I found these photos on my old hard disk. Must be circa 2013 – 2015. I remember taking these shots with my old and cheap Canon 1000D, with 50mm lens a.k.a the nifty-fifty 😀
These photos were taken at Prambanan Temple, in the rural part of Yogyakarta, my lovely hometown. Prambanan, along with Borobudur, is a popular travel destination. Expect to meet big crowds at the peak of holiday seasons, and consider to visit before 10 a.m or better, after 4 p.m. I took these photos around 1 – 2 p.m. and I remember it was so hot!
Prambanan is the largest Hindu temple site in Indonesia, and one of the biggest in Southeast Asia. Taken from Unesco website:
Prambanan Temple Compounds contains the original structures that were built in the 9th century AD. The temples collapsed due to earthquake, volcanic eruption and a shift of political power in the early 11th century, and they were rediscovered in the 17th century. These compounds have never been displaced or changed. Restoration works have been conducted since 1918, both in original traditional method of interlocking stone and modern methods using concrete to strengthen the temple structure. Even though extensive restoration works have been done in the past and as recently as after the 2006 earthquake, great care has been taken to retain the authenticity of the structures. (source)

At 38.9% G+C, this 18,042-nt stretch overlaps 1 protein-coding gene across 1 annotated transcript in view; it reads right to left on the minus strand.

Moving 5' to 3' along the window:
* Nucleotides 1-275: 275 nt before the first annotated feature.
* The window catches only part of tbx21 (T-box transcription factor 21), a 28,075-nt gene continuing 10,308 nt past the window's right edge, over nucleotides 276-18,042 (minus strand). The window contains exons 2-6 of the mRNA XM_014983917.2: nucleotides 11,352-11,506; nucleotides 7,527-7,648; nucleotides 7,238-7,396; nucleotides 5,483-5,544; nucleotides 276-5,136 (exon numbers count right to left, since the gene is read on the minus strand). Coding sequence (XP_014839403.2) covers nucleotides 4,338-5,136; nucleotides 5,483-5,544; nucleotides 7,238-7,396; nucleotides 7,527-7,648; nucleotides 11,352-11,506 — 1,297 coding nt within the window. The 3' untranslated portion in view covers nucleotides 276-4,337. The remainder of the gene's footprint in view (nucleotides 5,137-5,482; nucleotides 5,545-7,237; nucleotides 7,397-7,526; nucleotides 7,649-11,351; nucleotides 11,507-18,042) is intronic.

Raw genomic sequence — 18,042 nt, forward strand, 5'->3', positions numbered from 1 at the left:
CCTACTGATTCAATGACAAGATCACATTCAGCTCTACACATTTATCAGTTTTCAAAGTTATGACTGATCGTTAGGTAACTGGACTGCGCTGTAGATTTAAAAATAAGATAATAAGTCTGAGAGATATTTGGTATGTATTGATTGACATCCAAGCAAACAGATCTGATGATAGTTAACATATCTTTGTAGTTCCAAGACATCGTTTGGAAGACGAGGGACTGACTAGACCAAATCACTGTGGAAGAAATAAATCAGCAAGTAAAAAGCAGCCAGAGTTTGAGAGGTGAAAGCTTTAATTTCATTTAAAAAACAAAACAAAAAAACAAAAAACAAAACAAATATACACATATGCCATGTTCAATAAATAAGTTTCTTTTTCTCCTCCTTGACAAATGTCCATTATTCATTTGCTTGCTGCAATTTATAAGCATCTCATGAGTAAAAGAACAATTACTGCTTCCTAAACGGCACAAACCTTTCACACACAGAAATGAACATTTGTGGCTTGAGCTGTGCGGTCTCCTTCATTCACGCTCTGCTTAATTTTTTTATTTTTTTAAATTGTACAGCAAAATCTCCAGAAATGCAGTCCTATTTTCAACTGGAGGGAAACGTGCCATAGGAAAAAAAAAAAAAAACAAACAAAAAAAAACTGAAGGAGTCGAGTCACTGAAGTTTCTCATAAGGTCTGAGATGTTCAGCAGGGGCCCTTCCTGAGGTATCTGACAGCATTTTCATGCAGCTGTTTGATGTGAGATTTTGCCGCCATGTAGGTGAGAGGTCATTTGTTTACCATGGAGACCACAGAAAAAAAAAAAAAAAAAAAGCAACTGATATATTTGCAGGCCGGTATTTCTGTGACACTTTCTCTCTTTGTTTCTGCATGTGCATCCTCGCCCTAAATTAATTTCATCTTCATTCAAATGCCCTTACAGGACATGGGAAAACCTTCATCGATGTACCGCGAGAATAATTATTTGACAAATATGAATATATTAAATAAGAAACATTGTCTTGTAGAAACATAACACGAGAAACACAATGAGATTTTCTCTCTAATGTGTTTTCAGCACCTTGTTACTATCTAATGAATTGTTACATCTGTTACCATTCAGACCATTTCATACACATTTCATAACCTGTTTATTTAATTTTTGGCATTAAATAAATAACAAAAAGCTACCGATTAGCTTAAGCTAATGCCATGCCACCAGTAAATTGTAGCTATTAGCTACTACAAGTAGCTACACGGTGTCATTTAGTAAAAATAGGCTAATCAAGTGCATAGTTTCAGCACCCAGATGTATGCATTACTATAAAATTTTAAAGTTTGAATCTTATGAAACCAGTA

Anyway, you won’t find the massive structures here in my post, because my lens was not wide enough.
Okay, enough talks, let’s get stoned 😛
I hope you enjoy these stone shots.
The great things about Yogyakarta apart from the slow and calm nature, we have many ancient temples. Many of it was left unknown and not yet developed as a tourism spot (which is great IMO).
In my area alone, there were two small temples found by farmers beneath their rice fields. Looks like these temples were buried by the massive eruption of Mt. Merapi many centuries ago or earthquake, I don’t know… the area is, in fact, prone to natural threats such as earthquakes and volcanic eruptions.
Well, I guess that’s it for today. See you on the next post 🙂
About two candi (temples) in my area, you’ll find the short description in Wikipedia: